But Charlie's been lucky. He owns a building in the heart of San Francisco, and runs a secondhand store with the help of a couple of loyal, if marginally insane, employees. He's married to a bright and pretty woman who actually loves him for his normalcy. And she, Rachel, is about to have their first child.
Yes, Charlie's doing okay for a Beta. That is, until the day his daughter, Sophie, is born. Just as Charlie, exhausted from the birth, turns to go home, he sees a strange man in mint-green golf wear at Rachel's hospital bedside, a man who claims that no one should be able to see him. But see him Charlie does, and from here on out, things get really weird.
People start dropping dead around him, giant ravens perch on his building, and it seems that everywhere he goes, a dark presence whispers to him from under the streets. Strange names start appearing on his nightstand notepad, and before he knows it, those people end up dead, too. Yup, it seems that Charlie Asher has been recruited for a new job, an unpleasant but utterly necessary one: Death. It's a dirty job. But hey, somebody's gotta do it.
©2006 Christopher Moore; (P)2006 HarperCollinsPublishers
"Moore's enthusiasm and skill make it convincing, and his affection for the cast of weirdos gives the book an unexpected poignancy." (Publishers Weekly)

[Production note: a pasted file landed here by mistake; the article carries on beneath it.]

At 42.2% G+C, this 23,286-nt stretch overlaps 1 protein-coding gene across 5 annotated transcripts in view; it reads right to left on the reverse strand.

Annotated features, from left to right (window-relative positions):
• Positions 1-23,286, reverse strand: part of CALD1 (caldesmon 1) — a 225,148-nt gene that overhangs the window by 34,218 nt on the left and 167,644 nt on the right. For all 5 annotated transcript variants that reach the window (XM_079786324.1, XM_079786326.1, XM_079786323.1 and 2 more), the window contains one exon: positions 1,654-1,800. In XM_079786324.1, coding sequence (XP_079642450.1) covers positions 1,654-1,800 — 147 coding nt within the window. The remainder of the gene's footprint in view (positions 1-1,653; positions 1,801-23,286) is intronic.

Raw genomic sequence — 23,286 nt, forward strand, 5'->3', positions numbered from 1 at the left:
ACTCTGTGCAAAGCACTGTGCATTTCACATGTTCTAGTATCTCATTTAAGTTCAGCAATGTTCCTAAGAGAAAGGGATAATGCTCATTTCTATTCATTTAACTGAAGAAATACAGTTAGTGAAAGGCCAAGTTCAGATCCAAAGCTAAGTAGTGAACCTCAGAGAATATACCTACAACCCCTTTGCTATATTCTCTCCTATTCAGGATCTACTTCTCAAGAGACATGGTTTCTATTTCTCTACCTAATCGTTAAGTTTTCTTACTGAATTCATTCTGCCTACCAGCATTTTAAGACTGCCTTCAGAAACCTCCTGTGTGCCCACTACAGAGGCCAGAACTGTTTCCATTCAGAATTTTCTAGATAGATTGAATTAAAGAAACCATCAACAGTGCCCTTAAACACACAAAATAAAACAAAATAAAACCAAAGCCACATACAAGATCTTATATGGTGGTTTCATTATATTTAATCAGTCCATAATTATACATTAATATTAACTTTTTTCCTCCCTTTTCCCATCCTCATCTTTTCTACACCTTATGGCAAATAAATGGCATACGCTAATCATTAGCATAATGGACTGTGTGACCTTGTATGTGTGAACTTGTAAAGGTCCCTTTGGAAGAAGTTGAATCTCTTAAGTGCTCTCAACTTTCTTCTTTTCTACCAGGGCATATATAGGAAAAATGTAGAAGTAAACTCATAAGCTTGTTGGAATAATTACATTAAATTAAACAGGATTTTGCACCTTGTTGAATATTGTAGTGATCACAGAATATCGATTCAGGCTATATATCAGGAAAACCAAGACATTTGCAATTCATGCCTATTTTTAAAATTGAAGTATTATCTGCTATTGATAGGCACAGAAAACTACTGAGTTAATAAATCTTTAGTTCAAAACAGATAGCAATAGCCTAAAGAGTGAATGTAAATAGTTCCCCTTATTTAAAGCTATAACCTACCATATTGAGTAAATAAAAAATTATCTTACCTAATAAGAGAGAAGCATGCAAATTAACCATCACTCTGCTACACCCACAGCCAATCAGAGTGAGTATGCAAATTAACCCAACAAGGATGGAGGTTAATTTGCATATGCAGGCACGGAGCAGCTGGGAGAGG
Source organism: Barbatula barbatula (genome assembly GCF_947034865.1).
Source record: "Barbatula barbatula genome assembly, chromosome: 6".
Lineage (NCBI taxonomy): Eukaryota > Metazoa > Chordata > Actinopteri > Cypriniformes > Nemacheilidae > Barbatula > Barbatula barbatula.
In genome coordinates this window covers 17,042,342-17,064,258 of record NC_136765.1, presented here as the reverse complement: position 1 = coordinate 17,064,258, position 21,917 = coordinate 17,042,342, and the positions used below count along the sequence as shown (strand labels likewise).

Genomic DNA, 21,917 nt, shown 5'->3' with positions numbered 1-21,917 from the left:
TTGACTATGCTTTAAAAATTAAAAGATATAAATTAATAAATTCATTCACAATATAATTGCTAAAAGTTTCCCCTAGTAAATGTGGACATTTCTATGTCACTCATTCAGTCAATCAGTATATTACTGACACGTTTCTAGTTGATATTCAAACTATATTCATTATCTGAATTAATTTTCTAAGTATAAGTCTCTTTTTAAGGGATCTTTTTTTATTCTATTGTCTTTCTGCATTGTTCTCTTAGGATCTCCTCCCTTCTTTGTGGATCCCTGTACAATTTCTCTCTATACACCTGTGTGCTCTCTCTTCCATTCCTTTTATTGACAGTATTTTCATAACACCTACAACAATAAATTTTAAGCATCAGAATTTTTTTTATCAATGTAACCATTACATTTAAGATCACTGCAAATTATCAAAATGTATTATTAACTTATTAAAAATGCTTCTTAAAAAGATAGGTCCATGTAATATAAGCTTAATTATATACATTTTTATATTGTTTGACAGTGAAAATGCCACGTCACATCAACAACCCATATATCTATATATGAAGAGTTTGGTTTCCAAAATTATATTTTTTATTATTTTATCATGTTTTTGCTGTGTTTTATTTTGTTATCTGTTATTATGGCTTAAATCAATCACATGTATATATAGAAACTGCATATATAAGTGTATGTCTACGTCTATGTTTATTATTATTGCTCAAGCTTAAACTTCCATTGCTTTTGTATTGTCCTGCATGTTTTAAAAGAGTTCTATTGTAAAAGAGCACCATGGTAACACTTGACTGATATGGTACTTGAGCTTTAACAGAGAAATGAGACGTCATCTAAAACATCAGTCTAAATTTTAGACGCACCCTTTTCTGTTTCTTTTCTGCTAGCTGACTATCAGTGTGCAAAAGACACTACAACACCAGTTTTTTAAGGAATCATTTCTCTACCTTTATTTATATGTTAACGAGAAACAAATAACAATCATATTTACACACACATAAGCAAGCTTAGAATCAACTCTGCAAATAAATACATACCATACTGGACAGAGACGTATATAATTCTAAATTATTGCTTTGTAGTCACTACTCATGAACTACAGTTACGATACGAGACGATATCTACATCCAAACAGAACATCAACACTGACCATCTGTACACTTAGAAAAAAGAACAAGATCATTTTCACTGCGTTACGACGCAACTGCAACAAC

This is a great book, I found myself laughing outloud and remembering lines from the book in the middle of the day and laughing (and freaking out my coworkers in the process!). Fisher Stevens does an EXCELLENT job reading as a Beta male. You'll find yourself wishing you could "kitty" people throughout the day so that they'll "take the big ambien!"
This is one of the best stories I've seen. Filled with hilarious wit and some dark humor as well, this book just made me smile.
The characters that populate this story are absolutely fantastic. The protagonist constantly worries about everything (including getting diseases from under-cooked toast), wears fancy dress suits and walks around with a sword cane. Then there's Mr. Fresh who's first name is "Minty" and who dresses all in green. There's also the protagonists goth-girl employee who has no respect for authority and is angry that she wasn't chosen to be a "death dealer". The list of strange, wonderful, and memorable characters goes on and on.
The whole concept of death merchants and how souls get passed to new hosts is absolutely inspired. The ultimate battle between good and evil is happening to a bunch of ordinary, if strange, folk who have no idea what they're doing. It's engrossing.